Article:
A famous Stock Pose originating in Freudian tradition of psychiatry. As short hand for therapy, someone lies on their back on a couch and stares at the ceiling while avoiding eye-contact with their therapist. This is not very common nowadays, as not even the classical psychoanalysts were unanimous in its usage, but some therapists (even non-Freudian ones) still have one in their room, at least as an option. It is sometimes due to a certain measure of The Coconut Effect: as people often fully believe All Psychology Is Freudian, some patients relax more and open up with their problems in a position they expect due to its omnipresence in pop culture.
In real life, Sigmund Freud trained in psychiatry under Doctors Jean-Martin Charcot and Josef Breuer, both of whom used hypnosis as treatment. In hypnotherapy, the couch was a necessary piece of equipment used to make the patient relax and drift off into a hypnotized semi-sleep. Although Freud later moved away from using hypnosis, he kept the couch as he found the relaxed state helpful in allowing the patient to form free associations.
Fans of Freudian psychoanalysis note that during free association the therapist and client are not facing each other, but this has become a visual symbol of therapy anyway.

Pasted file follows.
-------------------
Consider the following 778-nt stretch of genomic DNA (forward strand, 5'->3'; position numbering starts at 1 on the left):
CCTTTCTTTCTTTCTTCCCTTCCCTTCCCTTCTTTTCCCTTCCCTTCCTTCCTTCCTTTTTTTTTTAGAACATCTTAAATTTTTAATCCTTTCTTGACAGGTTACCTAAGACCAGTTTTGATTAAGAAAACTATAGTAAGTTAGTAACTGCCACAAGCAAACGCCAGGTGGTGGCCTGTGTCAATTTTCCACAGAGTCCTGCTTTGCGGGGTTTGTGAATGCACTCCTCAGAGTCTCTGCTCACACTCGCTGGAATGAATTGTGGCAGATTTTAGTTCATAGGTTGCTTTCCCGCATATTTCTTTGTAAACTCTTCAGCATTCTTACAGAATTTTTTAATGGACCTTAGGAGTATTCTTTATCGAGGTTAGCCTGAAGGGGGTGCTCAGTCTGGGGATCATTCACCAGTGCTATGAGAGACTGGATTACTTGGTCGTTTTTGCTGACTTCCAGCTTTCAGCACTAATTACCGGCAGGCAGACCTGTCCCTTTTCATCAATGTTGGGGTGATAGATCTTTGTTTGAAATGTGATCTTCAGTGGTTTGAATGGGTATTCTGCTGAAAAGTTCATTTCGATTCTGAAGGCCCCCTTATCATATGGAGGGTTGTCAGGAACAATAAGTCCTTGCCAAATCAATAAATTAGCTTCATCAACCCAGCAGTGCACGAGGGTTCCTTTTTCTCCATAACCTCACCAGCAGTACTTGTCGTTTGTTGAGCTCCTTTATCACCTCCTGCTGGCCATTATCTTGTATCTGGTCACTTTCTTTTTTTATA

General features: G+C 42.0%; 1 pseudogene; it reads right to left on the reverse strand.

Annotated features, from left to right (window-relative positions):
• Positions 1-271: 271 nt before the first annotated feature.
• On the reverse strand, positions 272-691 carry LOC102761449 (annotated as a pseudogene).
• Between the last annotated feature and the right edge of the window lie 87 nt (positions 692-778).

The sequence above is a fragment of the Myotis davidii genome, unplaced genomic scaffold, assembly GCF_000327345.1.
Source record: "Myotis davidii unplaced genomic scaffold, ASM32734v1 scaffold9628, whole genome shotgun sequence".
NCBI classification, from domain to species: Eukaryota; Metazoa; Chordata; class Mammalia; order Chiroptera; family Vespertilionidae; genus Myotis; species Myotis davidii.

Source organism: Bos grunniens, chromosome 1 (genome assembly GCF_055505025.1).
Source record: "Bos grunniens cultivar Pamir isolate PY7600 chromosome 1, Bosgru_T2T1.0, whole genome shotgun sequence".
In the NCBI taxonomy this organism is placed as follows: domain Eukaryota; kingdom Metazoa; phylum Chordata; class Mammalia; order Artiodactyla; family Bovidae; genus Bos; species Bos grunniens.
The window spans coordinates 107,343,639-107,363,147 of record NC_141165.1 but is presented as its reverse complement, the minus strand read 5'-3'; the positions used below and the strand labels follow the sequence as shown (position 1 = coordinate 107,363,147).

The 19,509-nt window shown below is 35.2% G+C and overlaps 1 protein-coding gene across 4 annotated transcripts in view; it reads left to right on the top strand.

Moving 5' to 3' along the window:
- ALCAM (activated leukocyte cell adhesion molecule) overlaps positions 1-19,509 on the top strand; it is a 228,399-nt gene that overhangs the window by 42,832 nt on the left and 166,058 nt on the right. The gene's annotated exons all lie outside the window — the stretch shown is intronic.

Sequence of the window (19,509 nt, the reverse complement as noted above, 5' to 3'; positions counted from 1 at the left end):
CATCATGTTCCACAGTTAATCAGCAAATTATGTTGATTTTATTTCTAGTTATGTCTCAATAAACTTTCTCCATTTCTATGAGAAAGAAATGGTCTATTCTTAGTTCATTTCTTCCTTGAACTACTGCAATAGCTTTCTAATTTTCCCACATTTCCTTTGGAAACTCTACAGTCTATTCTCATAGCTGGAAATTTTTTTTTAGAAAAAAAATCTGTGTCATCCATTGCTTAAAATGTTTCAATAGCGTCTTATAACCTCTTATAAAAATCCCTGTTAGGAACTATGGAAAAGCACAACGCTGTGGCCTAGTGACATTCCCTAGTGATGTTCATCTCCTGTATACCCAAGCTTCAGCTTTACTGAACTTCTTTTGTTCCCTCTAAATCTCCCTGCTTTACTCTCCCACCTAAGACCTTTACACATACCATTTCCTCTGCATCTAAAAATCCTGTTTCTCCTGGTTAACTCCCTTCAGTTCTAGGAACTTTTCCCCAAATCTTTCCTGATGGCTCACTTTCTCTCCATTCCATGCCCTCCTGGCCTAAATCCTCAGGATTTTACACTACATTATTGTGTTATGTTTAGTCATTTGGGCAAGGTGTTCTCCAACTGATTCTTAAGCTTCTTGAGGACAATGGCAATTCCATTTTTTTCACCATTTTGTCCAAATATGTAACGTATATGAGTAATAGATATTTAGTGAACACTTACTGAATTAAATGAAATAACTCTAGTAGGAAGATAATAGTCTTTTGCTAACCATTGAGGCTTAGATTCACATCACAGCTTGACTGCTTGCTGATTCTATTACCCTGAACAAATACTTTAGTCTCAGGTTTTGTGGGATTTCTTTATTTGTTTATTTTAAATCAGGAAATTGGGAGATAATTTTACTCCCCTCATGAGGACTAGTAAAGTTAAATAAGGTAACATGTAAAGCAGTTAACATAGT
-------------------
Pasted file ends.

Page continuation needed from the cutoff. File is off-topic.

Used often as a joke in cartoons and comics, but it appears in all media.
- Dr. Blink: Superhero Shrink naturally has a couch in his consulting room.
- The Far Side used this rather often, even though creator Gary Larson had some issues with it:
- In the 10th anniversary retrospective, Larson said he considered the device a cliché. He also described how having an animal visiting a human psychiatrist would frequently break his own Willing Suspension of Disbelief and cause him to start questioning everything about his comic.
- One particular comic embarrassingly backfired when Gary Larson thought it would be funny to draw a creature who had to see a psychiatrist because of his severe anger-management problems over having been born as nothing but a disembodied eyeball. Most readers either missed the eyeball entirely or thought it was just one of the buttons sewed onto the couch. In his 10th anniversary retrospective, Larson briefly tried to defend the cartoon before admitting that, yes, it sucked. To those who have read 1/0, it becomes a reference.
- In Blondie when the title character is looking for a cargo van for her catering business, one van was formerly owned by a psychiatrist who went to people's homes. And had the Freudian Couch set up in the van.
- Several classic Gahan Wilson's cartoons.
- In one, the patient, dressed as Napoleon, is sitting up on the couch and reading a despatch while an officer in a Napoleonic uniform stands at attention. The psychiatrist fumes, "We'll never get anywhere with these constant interruptions from the front!"
- The psychiatrist is a bespectacled, Freud-bearded corpse in advanced decay, and the patient on the couch, blithely looking at the ceiling, asks, "How long has it been since we had our little disagreement, Doctor?"
- The psychiatrist is down on his knees kissing the hand of the patient, who says irritably, "This is not going to help my Messianic complex, Doctor!"